Researchers identify a key 'brake' of the immune response

February 04, 2002

When the body is exposed to a foreign substance, such as a virus or bacteria, the immune system responds in an elaborate process by making cells and agents that fight off the invaders.

But sometimes physicians want to be able to turn off the immune response, such as during bone marrow or organ transplants to prevent the host from rejecting the donor tissue. On the other hand, doctors would like to boost the immune response against malignant cells and HIV-infected cells to help fight cancer and AIDS.

Now scientists at Columbia University College of Physicians & Surgeons and elsewhere report they have identified a key pair of molecules, called ILT3 and ILT4, that could help clinicians precisely modulate the immune response to help treat a variety of diseases. The molecules are the first to be characterized on antigen presenting immune cells, called dendritic cells, to function as a brake for the immune response. Antigens are molecules, such as proteins from viruses or even from the body's own tissue, that can elicit an immune response.

The findings are being reported Jan. 27 in the online version of Nature Immunology and in the February issue of the publication.

Led by Dr. Nicole Suciu-Foca, professor of clinical pathology, the researchers provide evidence for how increasing the amount of ILT3 and ILT4 on dendritic cells could create tolerance to foreign tissues, such as donor tissue or bone marrow. Their results also suggest that somehow decreasing the amount of ILT3 and ILT4 on these cells might allow the body to better fight AIDS and cancer cells.

ILT3 and ILT4 on dendritic cells function as a brake for the immune system, shutting off the immune response and then creating a state of tolerance to antigens, which can be foreign or derived from the body itself, explains Dr. Suciu-Foca. To shut down the immune response, the body presses its "foot" harder on the brake pedal to boost ILT3 and ILT4 activity in the dendritic cells. To enhance the immune response, the body lowers the ILT3 and ILT4 activity.

In the study, the investigators showed how other cells of the immune system, the T-suppressor cells, are responsible for slowing down the activity of the dendritic cells. Dendritic cells present to T cells, including T suppressor cells, the specific antigen against which the immune response had been initiated.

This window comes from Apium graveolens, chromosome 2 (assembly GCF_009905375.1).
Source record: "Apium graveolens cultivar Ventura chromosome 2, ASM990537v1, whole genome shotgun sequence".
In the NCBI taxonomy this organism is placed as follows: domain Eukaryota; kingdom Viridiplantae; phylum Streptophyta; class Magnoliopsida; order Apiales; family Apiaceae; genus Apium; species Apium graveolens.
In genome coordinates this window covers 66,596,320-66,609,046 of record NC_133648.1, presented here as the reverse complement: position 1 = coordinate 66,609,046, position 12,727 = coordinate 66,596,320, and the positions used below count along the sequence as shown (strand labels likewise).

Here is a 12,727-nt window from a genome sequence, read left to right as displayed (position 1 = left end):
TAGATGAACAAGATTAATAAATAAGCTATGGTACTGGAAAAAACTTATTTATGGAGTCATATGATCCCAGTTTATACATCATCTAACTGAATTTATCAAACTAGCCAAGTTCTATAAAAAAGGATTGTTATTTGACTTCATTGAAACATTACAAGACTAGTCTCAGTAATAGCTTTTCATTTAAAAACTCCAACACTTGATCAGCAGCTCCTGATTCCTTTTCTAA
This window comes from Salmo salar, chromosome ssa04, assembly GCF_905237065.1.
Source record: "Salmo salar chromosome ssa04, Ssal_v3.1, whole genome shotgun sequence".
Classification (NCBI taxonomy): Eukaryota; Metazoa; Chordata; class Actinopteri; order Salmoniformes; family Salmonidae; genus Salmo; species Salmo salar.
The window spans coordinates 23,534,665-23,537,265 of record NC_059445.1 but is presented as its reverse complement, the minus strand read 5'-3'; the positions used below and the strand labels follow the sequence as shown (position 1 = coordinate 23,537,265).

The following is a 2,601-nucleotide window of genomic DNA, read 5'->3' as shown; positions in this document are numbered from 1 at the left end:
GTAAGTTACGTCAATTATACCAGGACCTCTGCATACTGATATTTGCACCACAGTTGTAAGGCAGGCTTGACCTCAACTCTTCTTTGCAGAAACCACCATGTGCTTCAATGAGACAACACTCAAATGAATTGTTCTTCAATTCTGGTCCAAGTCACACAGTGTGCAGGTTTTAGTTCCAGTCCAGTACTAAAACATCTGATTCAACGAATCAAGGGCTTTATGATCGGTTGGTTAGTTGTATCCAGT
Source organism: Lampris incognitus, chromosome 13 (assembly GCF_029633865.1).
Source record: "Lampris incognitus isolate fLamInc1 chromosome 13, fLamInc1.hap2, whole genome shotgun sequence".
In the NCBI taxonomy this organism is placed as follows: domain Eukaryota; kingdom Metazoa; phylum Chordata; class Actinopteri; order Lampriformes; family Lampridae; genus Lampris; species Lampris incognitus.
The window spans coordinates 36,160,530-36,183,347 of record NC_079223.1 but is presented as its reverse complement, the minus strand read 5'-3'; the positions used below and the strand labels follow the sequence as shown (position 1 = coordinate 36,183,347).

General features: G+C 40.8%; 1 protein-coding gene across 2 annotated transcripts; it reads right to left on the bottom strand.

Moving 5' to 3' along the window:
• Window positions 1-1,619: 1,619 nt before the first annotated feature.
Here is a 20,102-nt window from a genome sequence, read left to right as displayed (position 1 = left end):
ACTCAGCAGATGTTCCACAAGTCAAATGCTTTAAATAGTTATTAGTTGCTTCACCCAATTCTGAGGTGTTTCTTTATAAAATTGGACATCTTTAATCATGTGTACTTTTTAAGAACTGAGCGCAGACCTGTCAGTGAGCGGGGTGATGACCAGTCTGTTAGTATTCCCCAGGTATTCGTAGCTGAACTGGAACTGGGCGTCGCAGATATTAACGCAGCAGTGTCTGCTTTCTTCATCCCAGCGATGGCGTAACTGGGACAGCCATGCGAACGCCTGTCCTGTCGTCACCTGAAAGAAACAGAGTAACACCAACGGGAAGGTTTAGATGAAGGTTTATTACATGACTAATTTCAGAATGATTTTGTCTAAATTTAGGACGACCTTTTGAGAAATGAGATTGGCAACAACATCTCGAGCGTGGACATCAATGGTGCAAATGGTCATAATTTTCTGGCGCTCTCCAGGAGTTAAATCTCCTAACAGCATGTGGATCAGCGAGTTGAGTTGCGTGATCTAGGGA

In the study, the researchers showed in cell culture how increasing the activity of ILT3 and ILT4 on dendritic cells could make the immune system tolerant to antigens. They also analyzed the blood of heart transplant recipients and showed that those who did not reject donor hearts had T- suppressor cells that induced the activity of ILT3 and ILT4 in donor dendritic cells. The results show that the heart recipients without rejection had T-suppressor cells that had been primed to suppress a response to foreign hearts.

The findings of the study also have implications for type I diabetes and other autoimmune diseases, Dr. Suciu-Foca says. In autoimmune disease, the immune system attacks normal body tissue rather than being tolerant of it. Enhancing activity of ILT3 and ILT4 in dendritic cells, which present the target antigen in such patients, might help affected patients suppress the immune response against their own tissues.

Dr. Suciu-Foca and her colleagues are now investigating the possible use of ILT3 and ILT4 to treat patients with AIDS, cancer, or transplants.

The research was supported by grants from the National Institutes of Health and the Interuniversity Organ Transplantation Consortium in Rome, Italy.
-end-


Columbia University Medical Center

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